INNSBRUCK, Austria — At an altitude of 11,000 feet above sea level the air is thin and the sun rays are intense.
The few skiers and hikers who make their way up to the Stubai glacier in Austria in the early summer are outnumbered by workers covering parts of the ski slopes with tons of white textile — in hopes of protecting the glacier from the glare of the sun.
For years, ski resort operators have been testing different methods to protect the snow along the ski slopes from melting in particularly exposed areas of the glaciers.
Now, with global warming slowly melting glaciers in central Europe, scientists have begun applying a revolutionary method to prevent further glacier melting called "wrapping of the Alpine glaciers.”
Unique research project
There has been a severe glacier retreat over the last two decades, and it has actually increased in the past two to five years. Glacier volumes across the Alps, as well as here in Austria, have been decreasing constantly and the last ice expansion period was recorded in 1980.
The alarming retreat has lead to increased protection efforts, such as extensive slope preparation, injection of water into the snow and the application of fleece covers.
After years of constant struggle, several operators of glacier ski resorts in the greater vicinity of Innsbruck decided to join a unique research project for glacier protection, developed by the university of Innsbruck and Alps, a private institute for natural hazard management.
"The goal of our project is to evaluate and optimize the technical methods with which we can reduce the melting of snow and ice in glacier ski areas," explained Christian Trojer, a project manager at Alps.
Within a couple of weeks in June, a white fleece was pulled over snow fields that were especially exposed to sun radiation. The 350 square meter patches were heated along the edges and welded together. Sandbags were used to help to keep the covers in place.
While workers rolled out the approximately 15-foot wide by 210-foot long fleece covers, microbiologists, meteorologists and glacier experts were supporting the two-year research project with scientific testing in the laboratory and on a special glacier test field.
Along with several of her colleagues, Andrea Fischer, the senior researcher in the glacier wrapping project, works at least once a week at an altitude of approximately 8,700 feet, where she shovels snow, measures snow levels and takes snow samples.
"We are also testing about 25 different types of textiles, ranging from hemp and wool to polypropylene materials," Fischer explained.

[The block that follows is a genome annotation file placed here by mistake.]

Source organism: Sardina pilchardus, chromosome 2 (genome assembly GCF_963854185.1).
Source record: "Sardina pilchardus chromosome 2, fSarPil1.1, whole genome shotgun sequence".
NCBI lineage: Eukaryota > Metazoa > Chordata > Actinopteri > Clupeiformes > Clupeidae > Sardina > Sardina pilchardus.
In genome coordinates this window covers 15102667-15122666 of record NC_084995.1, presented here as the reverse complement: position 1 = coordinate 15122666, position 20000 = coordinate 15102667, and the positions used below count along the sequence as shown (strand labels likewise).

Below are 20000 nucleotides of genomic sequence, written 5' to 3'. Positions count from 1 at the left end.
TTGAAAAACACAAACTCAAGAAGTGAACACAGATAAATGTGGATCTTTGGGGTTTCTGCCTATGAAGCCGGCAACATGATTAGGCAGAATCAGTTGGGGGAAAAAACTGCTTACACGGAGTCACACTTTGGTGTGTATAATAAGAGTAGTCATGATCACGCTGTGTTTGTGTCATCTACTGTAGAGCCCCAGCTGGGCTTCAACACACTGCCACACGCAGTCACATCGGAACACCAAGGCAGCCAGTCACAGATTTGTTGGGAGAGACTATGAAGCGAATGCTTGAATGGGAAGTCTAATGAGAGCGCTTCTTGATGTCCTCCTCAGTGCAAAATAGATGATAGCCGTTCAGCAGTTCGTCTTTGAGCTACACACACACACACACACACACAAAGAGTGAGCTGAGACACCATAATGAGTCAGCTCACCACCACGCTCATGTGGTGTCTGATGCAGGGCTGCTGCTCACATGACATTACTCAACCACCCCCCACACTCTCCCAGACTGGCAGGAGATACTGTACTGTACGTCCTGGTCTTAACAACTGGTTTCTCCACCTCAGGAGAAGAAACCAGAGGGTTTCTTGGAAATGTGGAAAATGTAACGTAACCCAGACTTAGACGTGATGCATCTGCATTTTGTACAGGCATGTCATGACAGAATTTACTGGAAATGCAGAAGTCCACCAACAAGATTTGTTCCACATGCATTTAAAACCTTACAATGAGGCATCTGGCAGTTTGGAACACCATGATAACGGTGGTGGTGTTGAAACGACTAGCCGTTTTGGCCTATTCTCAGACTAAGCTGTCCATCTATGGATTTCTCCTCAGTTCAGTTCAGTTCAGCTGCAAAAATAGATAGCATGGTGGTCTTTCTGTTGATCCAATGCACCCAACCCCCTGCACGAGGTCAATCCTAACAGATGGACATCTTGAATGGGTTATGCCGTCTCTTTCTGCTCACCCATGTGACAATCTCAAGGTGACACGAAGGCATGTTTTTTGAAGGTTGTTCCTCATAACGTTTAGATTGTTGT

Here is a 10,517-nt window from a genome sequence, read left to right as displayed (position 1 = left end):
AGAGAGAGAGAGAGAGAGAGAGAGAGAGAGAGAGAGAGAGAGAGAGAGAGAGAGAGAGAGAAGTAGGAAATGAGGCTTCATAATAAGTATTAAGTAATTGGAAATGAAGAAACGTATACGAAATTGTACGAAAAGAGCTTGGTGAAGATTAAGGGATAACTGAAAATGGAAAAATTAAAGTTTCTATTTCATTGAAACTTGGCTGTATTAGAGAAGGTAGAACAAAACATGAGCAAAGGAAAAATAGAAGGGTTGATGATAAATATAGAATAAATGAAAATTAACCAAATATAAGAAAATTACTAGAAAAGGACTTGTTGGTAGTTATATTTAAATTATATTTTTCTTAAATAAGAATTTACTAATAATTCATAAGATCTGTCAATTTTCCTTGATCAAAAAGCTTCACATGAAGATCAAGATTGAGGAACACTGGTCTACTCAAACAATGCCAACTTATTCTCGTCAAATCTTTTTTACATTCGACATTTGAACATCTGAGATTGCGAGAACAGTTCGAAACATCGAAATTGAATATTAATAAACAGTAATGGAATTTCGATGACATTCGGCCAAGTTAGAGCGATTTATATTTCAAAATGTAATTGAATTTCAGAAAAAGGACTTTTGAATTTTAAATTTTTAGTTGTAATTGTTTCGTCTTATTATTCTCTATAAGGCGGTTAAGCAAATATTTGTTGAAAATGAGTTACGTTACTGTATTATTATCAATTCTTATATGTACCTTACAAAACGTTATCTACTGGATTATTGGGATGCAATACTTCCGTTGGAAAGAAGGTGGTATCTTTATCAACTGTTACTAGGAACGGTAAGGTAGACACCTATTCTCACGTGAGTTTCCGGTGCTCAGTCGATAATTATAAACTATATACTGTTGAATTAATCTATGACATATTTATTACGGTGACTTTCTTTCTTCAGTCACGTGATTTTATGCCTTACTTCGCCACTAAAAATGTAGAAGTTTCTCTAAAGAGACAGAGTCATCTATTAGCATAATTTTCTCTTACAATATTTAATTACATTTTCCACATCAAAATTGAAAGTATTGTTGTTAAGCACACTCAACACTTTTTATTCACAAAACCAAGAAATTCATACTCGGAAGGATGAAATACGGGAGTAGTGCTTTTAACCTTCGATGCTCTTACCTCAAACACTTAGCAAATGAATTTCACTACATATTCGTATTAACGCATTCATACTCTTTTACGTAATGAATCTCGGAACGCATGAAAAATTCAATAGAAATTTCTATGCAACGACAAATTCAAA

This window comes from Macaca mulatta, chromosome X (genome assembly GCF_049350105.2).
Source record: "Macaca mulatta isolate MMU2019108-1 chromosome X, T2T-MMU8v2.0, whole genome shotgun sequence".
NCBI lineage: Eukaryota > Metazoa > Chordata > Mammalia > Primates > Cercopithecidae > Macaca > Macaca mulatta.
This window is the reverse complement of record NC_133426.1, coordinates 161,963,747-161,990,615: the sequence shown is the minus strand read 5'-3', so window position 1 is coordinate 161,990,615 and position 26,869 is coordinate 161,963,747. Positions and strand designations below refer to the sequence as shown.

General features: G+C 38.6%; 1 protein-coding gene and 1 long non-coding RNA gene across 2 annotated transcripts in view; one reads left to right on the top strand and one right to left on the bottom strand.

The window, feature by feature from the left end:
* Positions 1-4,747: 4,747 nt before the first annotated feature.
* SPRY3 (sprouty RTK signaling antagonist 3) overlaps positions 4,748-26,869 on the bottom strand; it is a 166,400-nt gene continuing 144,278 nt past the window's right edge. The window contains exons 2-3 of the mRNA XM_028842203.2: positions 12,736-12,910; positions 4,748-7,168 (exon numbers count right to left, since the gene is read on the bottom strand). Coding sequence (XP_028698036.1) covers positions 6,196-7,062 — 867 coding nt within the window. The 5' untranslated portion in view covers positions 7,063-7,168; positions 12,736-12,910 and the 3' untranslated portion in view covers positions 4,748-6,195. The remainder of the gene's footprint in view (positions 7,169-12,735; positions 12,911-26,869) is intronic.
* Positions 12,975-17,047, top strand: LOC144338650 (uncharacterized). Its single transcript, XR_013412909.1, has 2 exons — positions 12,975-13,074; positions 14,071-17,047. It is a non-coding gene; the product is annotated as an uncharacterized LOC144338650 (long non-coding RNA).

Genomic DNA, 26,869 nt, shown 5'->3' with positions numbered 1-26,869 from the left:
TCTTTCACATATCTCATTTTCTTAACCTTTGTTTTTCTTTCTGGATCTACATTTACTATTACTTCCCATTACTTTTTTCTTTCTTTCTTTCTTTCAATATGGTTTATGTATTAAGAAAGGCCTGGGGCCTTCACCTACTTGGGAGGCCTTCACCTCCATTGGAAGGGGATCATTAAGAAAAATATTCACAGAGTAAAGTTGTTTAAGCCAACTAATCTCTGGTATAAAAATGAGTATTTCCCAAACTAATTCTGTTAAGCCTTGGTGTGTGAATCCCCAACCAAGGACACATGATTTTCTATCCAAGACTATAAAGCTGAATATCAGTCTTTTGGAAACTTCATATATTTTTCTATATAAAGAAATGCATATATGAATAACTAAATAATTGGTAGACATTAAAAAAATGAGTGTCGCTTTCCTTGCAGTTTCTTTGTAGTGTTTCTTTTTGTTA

In order to examine a variety of materials under different climatic circumstances, the scientists also measured parameters like air temperature, wind and humidity.
At the same time, microbiologists evaluated biomass and the chemistry of snow beneath the covers, in order to get a detailed overview of the factors which cause the melting of the glaciers.
"We see two to four meters [six to 12 feet] of ice melt per year, expect to preserve about one meter [approximately three feet] of snow with our geo-textiles, and hope to prevent ice melt in these areas completely," Fischer said.
The white fleece covers come close to the ideal material for snow protection, but the search for the optimum product continues.
"We would like a geo-textile that fully reflects the sun, but, at the same time, is permeable for air and preserves the temperature of the snow adequately," Fischer explained.
Snow equals gold
Tourism — especially when it is linked to skiing — is a huge source of income in Austria. So, maintaining good snow quality and high snow levels is crucial to the economy.
Innsbruck, at the heart of the Austrian Alps, is within striking distance of five ski resorts — including the Stubai glacier ski resort that boasts of year-round skiing, as well as the Pitztal glacier ski resort.
With an annual revenue of $34 million last season, the Stubai glacier ski resort is one of the biggest employers in the region. During peak season, up to 300 people, including local farmers, help to run the "ski circus.”
As many as 1.2 million tourists make their way to the Stubai glacier each year and an estimated 500,000 make it to Pitztal.
Small in terms of big picture
This summer, nearly 25 acres of fleece were applied to the Stubai glacier. That’s a small piece of terrain in comparison to the overall 1,700 acres of slopes which skiers can explore.
"But the results are promising," said Caroline Suitner, the marketing manager at the Stubai glacier. "Within one week with high temperatures, we have already preserved up to 5 inches of snow while it melted in the uncovered parts," she said.
Researchers admit that the project will mainly help the glacier ski resorts to maintain their prepared slopes and give tourists the opportunity to enjoy skiing in more vulnerable glacier areas for a longer period of time, but will not solve broad global warming problems.
"Since only 0.1 per cent of the overall glacier area in Austria is being covered, the application will have no effect that we can measure," said Fischer, the senior researcher in the wrapping project.
But, the project also presents an opportunity to learn more about snow, glaciers and the effects of global climatic change.
"We are not able to save the glaciers," Fischer said. "But I am not too worried because seven to eight thousand years ago we had much less glacier areas in Austria than we have now."
Despite the limited effect, experts still call the new methods revolutionary, comparing them to successes that followed the introduction of artificial snow in the 1980s.
Yet, in the end, it seems to be economic security that counts.
"The snow and the glacier are our gold," says Willi Krüger, marketing director of the Pitztal glacier. "And we need to preserve this gold now, in order to be prepared for the next 20 years."
Andy Eckardt is an NBC News producer based in Mainz, Germany.